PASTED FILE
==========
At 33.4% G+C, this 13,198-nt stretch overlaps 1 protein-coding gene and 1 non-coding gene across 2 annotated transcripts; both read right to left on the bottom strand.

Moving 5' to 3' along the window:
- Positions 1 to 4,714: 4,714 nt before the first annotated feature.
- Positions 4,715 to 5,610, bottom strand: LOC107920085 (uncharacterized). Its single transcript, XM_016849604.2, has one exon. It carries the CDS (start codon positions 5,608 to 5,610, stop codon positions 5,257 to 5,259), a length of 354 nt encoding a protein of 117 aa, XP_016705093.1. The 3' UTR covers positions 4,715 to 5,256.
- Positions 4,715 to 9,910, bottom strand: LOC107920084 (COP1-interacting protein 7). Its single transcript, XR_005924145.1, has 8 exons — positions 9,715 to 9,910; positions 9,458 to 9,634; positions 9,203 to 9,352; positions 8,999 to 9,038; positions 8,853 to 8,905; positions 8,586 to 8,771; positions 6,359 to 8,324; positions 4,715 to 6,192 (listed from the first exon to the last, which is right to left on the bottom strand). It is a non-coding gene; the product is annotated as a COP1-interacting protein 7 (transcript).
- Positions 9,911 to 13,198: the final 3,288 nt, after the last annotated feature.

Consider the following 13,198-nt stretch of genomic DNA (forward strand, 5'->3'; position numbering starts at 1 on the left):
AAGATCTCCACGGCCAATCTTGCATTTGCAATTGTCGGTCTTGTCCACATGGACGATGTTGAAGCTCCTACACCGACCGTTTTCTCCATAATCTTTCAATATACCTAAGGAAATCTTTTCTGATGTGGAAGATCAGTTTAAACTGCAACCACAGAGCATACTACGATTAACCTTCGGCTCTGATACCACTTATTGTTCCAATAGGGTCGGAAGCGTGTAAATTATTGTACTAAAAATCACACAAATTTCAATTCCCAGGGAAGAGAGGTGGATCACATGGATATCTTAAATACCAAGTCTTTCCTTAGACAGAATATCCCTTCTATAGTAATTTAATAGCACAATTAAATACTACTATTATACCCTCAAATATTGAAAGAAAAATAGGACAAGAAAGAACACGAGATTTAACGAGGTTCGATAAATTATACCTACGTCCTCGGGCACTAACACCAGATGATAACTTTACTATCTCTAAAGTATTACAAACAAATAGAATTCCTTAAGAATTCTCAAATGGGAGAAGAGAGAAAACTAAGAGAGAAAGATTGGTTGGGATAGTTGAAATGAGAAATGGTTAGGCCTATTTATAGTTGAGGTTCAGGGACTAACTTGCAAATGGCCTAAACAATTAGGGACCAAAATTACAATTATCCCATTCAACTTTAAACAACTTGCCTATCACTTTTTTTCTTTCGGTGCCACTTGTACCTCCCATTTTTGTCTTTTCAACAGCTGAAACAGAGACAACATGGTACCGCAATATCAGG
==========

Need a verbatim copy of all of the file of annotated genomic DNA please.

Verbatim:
At 33.4% G+C, this 13,198-nt stretch overlaps 1 protein-coding gene and 1 non-coding gene across 2 annotated transcripts; both read right to left on the bottom strand.

Moving 5' to 3' along the window:
- Positions 1 to 4,714: 4,714 nt before the first annotated feature.
- Positions 4,715 to 5,610, bottom strand: LOC107920085 (uncharacterized). Its single transcript, XM_016849604.2, has one exon. It carries the CDS (start codon positions 5,608 to 5,610, stop codon positions 5,257 to 5,259), a length of 354 nt encoding a protein of 117 aa, XP_016705093.1. The 3' UTR covers positions 4,715 to 5,256.
- Positions 4,715 to 9,910, bottom strand: LOC107920084 (COP1-interacting protein 7). Its single transcript, XR_005924145.1, has 8 exons — positions 9,715 to 9,910; positions 9,458 to 9,634; positions 9,203 to 9,352; positions 8,999 to 9,038; positions 8,853 to 8,905; positions 8,586 to 8,771; positions 6,359 to 8,324; positions 4,715 to 6,192 (listed from the first exon to the last, which is right to left on the bottom strand). It is a non-coding gene; the product is annotated as a COP1-interacting protein 7 (transcript).
- Positions 9,911 to 13,198: the final 3,288 nt, after the last annotated feature.

Consider the following 13,198-nt stretch of genomic DNA (forward strand, 5'->3'; position numbering starts at 1 on the left):
AAGATCTCCACGGCCAATCTTGCATTTGCAATTGTCGGTCTTGTCCACATGGACGATGTTGAAGCTCCTACACCGACCGTTTTCTCCATAATCTTTCAATATACCTAAGGAAATCTTTTCTGATGTGGAAGATCAGTTTAAACTGCAACCACAGAGCATACTACGATTAACCTTCGGCTCTGATACCACTTATTGTTCCAATAGGGTCGGAAGCGTGTAAATTATTGTACTAAAAATCACACAAATTTCAATTCCCAGGGAAGAGAGGTGGATCACATGGATATCTTAAATACCAAGTCTTTCCTTAGACAGAATATCCCTTCTATAGTAATTTAATAGCACAATTAAATACTACTATTATACCCTCAAATATTGAAAGAAAAATAGGACAAGAAAGAACACGAGATTTAACGAGGTTCGATAAATTATACCTACGTCCTCGGGCACTAACACCAGATGATAACTTTACTATCTCTAAAGTATTACAAACAAATAGAATTCCTTAAGAATTCTCAAATGGGAGAAGAGAGAAAACTAAGAGAGAAAGATTGGTTGGGATAGTTGAAATGAGAAATGGTTAGGCCTATTTATAGTTGAGGTTCAGGGACTAACTTGCAAATGGCCTAAACAATTAGGGACCAAAATTACAATTATCCCATTCAACTTTAAACAACTTGCCTATCACTTTTTTTCTTTCGGTGCCACTTGTACCTCCCATTTTTGTCTTTTCAACAGCTGAAACAGAGACAACATGGTACCGCAATATCAGG